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IT was in July 1848, that I pitched my tent in the portion of Ceylon known as the "Park," for the purpose of deer coursing. I had only three greyhounds, Killbuck, Bran, and Lena, and these had been carried in a palanquin from Newera Ellia, a distance of one hundred miles. The grass had all been burnt about two months previously, and the whole country was perfectly fresh and green, the young shoots not being more than half a foot high. The deer were numerous but wild, which made the sport the more enjoyable. I cannot describe the country better than by comparing it to a rich English park, well watered by numerous streams and large rivers, but ornamented by many beautiful rocky mountains, which are not to be met with in England. If this part of the country had the advantage of the Newera Ellia



climate it would be a Paradise, but the intense heat destroys much of the pleasure in both shooting and coursing, especially in the latter sport, as the greyhounds must be home by 8 A. M., or they would soon die from the effects of the sun.

It was in the cool hour of sunrise, when the deer lay thickly upon the grass, and the foliage glistened with the first beams of morning, that we stalked over the extensive plains with Killbuck and Lena in the slips in search of deer. Several herds winded us at a distance of half a mile, and immediately bounded away, rendering pursuit impossible; and we determined not to slip the dogs unless they had a fair start, as one run in this climate was quite work enough for a morning. After several disappointments in stalking, we at length discovered a noble buck standing alone by the edge of a narrow belt of jungle; the instant that he observed us, he stepped proudly into the cover. This being open forest, my brother took the greyhounds in at the spot where the deer had entered, while I ran round to the opposite side of the cover, and took my position upon an extensive lawn of fine grass about half a mile in width.

I had not remained a minute at my post before

I heard a crash in the jungle, as though an elephant were charging through, and in another instant a splendid buck burst upon the plain at full speed, and away he flew over the level lawn with the brace of greyhounds laying out about fifty paces behind him. Here was a fair trial of speed over a perfect bowling green, and away they flew, the buck exerting his utmost stride, and the greyhounds stetching out till their briskets touched the ground; Killbuck leading with tremendous bounds, and Lena about a length behind him.

By degrees the beautiful spring of the greyhounds appeared to tell, and the distance between them and the buck gradually decreased, although both deer and dogs flew along with undiminished speed. The plain was nearly crossed, and the opposite jungle lay within two hundred yards of them. To gain this the buck redoubled his exertions: the greyhounds knew as well as he did, that it was his chance of escape, and with equal efforts they pressed upon him. Not fifty paces now separated the buck from the jungle, and with prodigious bounds he sped along; he neared it, he won it; the yielding branches crashed before him, but the dogs were at his haunches as the jungle closed over them and concealed the chase.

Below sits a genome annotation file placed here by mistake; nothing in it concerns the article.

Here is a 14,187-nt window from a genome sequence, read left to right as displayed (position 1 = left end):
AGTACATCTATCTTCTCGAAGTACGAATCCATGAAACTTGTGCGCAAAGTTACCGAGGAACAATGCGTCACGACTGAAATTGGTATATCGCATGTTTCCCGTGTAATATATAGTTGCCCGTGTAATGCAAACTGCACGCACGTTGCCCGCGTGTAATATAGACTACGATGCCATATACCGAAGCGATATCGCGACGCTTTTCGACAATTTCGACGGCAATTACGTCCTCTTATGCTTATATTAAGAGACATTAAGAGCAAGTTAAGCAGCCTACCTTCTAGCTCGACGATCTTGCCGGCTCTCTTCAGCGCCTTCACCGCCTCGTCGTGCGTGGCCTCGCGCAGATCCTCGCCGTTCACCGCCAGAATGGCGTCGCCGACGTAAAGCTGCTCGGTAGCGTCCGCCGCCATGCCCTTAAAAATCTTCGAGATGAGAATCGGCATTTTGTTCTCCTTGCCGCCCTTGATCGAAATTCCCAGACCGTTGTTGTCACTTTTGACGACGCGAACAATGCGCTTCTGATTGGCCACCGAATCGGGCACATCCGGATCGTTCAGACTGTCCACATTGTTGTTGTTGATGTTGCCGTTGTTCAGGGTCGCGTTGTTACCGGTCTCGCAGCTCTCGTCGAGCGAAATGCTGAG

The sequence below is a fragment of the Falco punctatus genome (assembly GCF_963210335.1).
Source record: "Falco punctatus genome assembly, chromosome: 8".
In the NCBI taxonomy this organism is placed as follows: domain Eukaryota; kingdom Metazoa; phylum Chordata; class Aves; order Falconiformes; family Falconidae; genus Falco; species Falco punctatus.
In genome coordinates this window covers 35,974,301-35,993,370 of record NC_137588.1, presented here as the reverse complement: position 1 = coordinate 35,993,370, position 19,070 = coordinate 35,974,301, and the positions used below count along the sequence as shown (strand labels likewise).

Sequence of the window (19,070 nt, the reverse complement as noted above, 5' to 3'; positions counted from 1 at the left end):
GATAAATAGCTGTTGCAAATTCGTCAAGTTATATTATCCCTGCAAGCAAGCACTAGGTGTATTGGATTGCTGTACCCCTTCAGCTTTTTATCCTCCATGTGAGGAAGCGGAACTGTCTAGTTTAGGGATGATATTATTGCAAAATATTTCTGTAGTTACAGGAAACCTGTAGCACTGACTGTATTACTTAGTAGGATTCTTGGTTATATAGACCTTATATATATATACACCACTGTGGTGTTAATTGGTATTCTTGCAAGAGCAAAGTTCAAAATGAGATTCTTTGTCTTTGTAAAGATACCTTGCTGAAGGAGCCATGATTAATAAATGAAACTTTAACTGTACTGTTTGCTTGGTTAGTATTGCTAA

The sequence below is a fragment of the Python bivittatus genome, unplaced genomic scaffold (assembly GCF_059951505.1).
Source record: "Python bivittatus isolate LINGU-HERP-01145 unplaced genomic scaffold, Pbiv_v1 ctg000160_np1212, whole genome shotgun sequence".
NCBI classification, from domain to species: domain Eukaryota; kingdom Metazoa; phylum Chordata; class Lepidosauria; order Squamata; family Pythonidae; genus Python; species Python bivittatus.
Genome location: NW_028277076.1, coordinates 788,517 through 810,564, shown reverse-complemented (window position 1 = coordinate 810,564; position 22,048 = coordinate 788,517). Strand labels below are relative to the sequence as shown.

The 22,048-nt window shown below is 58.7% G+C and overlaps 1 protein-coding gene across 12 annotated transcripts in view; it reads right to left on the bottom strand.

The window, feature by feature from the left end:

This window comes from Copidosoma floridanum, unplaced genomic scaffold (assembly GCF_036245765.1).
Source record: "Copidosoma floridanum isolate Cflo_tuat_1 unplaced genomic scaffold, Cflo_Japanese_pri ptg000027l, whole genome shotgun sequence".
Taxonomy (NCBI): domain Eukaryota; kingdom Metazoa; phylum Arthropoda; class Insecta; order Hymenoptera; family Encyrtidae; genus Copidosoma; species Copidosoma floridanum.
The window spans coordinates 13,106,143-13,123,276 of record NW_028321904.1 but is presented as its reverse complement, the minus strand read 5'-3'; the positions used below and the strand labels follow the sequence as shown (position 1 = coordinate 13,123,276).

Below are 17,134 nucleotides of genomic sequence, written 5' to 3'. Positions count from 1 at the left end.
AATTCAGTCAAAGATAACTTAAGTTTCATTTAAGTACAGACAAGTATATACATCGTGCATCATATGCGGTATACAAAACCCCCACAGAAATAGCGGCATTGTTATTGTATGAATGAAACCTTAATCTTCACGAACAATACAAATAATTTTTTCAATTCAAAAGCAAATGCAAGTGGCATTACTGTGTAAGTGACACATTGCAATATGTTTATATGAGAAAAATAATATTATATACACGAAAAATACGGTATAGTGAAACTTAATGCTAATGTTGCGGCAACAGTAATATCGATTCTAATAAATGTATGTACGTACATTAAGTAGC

I was soon up; and upon entering the jungle I could neither hear nor see anything of them, but, by following up the track, I found them about fifty yards from the entrance to the jungle. The buck was standing on the sandy bed of a dry stream, endeavouring in vain to free himself, while the greyhounds pinned his nose to the ground, each hanging upon his ears. The knife finished him immediately. There never was a more exciting course; it had been nobly run by both the dogs and well contested by the buck, who was a splendid fellow and in fine condition.

On my way to the tent, I wounded a doe at full speed, which Lena followed singly and pulled down, thus securing our coolies a good supply of venison. The flesh of the spotted deer is more like mutton than English venison, and is excellent eating; it would be still better if the climate would allow of its being kept for a few days.

There is no sport in Ceylon, in my opinion, that is equal to deer-coursing, but the great difficulty attending it is the lack of good greyhounds. The spotted buck (or axis) is an animal of immense power and courage; and although most greyhounds would course him, very few would have sufficient courage and strength to hold him, unless slipped

two brace at a time, which would immediately spoil the sport. A brace of greyhounds to one buck is fair play, and a good strong horse will generally keep them in view. In two weeks' coursing in the Park we killed seventeen deer with three greyhounds; at the expiration of which time the dogs were so foot-sore and wounded by the hard burnt stubble of the old grass, that they were obliged to be sent home.

When the greyhounds had left, I turned my attention to elephants. There were very few at this season in the Park, and I therefore left this part of the country, which was dried up, and proceeded to Kondawataweny, in the direction of Batticaloa. Kondawataweny is a small village, inhabited by Moormen, situated on the edge of a large lake or tank. Upon arrival, I found that the neighbourhood was alive with game of all kinds, and the Moormen were excellent hands at elephants. There was accordingly no difficulty in procuring good gun-bearers and trackers, and at 4 P. M. of the day of our arrival we started to make a circuit of the tank in quest of elephants. At about 5 P. M. we observed several tank rogues scattered in various directions around the tank; one of these fellows, whose close acquaintance I

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